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The insurance industry is no stranger to litigation. International law firm Fulbright & Jaworski LLP’s annual U.S. Litigation Trends survey found that 93% of insurance companies faced at least one new lawsuit in 2007. As part of that number, 33% of insurers faced more than 20 new suits, and 54% reported enduring at least one $20 million suit. In addition, the report states that 79% of insurance companies filed at least one suit themselves in 2007 acting as plaintiff, with 28% of the suits seeking in excess of $20 million.

A new TowerGroup Inc. report says the financial meltdown represents unprecedented interdependencies and negative forces that insurers and distributors must be prepared to deal with in new ways when it comes to litigation.

Karen Pauli, research director in the insurance practice at TowerGroup, an independent research firm owned by MasterCard Inc., tells INN that today's economic situation includes the added issues of applicable insurance and lawyers with experience in insurance litigation and class action looking for the next new frontier. Many cases, she believes, will warrant settlement, but many others will not, and carriers must be able to detect a change in the legal merits of cases.

The report suggests insurers—specifically those providing directors and officers insurance (D&O)—employ leading-edge technology for document and data management and for claims administration to control their financial destiny.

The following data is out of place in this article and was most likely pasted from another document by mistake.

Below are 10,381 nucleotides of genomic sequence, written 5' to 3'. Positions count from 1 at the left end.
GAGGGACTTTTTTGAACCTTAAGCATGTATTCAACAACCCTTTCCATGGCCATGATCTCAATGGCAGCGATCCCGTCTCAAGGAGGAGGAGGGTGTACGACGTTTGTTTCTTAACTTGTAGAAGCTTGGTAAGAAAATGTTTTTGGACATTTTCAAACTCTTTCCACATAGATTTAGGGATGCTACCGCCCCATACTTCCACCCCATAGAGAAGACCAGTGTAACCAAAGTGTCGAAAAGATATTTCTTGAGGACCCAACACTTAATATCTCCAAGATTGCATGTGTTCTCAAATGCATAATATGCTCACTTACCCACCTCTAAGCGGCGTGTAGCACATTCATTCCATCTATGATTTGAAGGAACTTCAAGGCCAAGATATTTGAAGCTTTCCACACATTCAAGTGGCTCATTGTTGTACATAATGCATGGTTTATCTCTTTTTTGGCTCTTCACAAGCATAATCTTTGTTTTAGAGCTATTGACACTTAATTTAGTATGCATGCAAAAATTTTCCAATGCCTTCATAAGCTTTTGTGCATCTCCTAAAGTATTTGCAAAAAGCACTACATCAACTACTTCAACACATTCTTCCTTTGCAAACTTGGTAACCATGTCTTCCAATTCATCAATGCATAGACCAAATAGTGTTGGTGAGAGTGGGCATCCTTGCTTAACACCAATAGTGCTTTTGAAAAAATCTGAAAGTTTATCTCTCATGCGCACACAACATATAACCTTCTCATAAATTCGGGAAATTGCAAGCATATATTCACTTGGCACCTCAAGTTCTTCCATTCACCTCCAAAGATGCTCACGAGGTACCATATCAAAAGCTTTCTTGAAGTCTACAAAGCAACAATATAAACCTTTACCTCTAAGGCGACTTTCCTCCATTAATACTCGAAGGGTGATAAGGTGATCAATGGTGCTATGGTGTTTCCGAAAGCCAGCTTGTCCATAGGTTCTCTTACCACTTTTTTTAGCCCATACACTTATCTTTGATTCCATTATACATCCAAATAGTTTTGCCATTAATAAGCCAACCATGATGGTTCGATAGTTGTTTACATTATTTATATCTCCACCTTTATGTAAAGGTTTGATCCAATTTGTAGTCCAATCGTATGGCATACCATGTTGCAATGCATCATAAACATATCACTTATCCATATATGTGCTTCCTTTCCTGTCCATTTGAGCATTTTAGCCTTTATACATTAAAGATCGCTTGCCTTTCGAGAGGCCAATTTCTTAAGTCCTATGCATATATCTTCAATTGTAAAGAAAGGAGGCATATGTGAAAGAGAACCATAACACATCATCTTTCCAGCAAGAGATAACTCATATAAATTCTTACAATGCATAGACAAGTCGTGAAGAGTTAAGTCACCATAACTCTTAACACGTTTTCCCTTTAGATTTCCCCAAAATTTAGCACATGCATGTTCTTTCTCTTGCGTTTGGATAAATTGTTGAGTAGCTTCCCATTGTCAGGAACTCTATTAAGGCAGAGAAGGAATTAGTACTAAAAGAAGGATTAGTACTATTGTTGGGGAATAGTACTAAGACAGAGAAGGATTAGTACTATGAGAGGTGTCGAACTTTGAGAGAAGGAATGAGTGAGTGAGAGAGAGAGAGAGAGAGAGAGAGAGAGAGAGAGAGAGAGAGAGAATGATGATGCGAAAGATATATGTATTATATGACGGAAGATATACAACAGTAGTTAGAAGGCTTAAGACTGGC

Technology, such as the modern, open-architecture document management systems, and Web-enabled policy and claims administration systems, will be important, Pauli says. Also vital is text mining, which is a significant part of e-discovery. “Most commercial lines today are still paper-based, so getting modern, state-of-the-art document management, claims and policy admin technology is critical,” she says.

In addition to technology, insurers will need superior management skills, according to the report. The complexity of the financial instruments involved in the meltdown makes data management vital. Risk management will be imperative, particularly as litigation periods stretch. The legal landscape will change over time, and only the carriers with superior access to data and skills with integration will be able to effectively respond. The report predicts the entanglement resulting from the economic crisis will continue for an undetermined length of time, and suggests insurers and distributors be prepared to manage the next phase of the meltdown—in court.

D&O and, to a lesser degree, errors and omissions, will be most affected, Pauli stresses. According to the report, several of the carriers that are the largest writers of D&O insurance are themselves caught up in the worst of the crisis, including AIG, which is the second-largest writer of banking D&O, and the fourth-largest writer of non-banking financial services D&O. Also embroiled in this situation is The Hartford—the third-largest writer of non-banking financial services D&O. Because of this, executives and management must focus on keeping litigation under control to maintain underwriting and claims discipline.

Carrie Burns is senior managing editor of Insurance Networking News. You can reach her at

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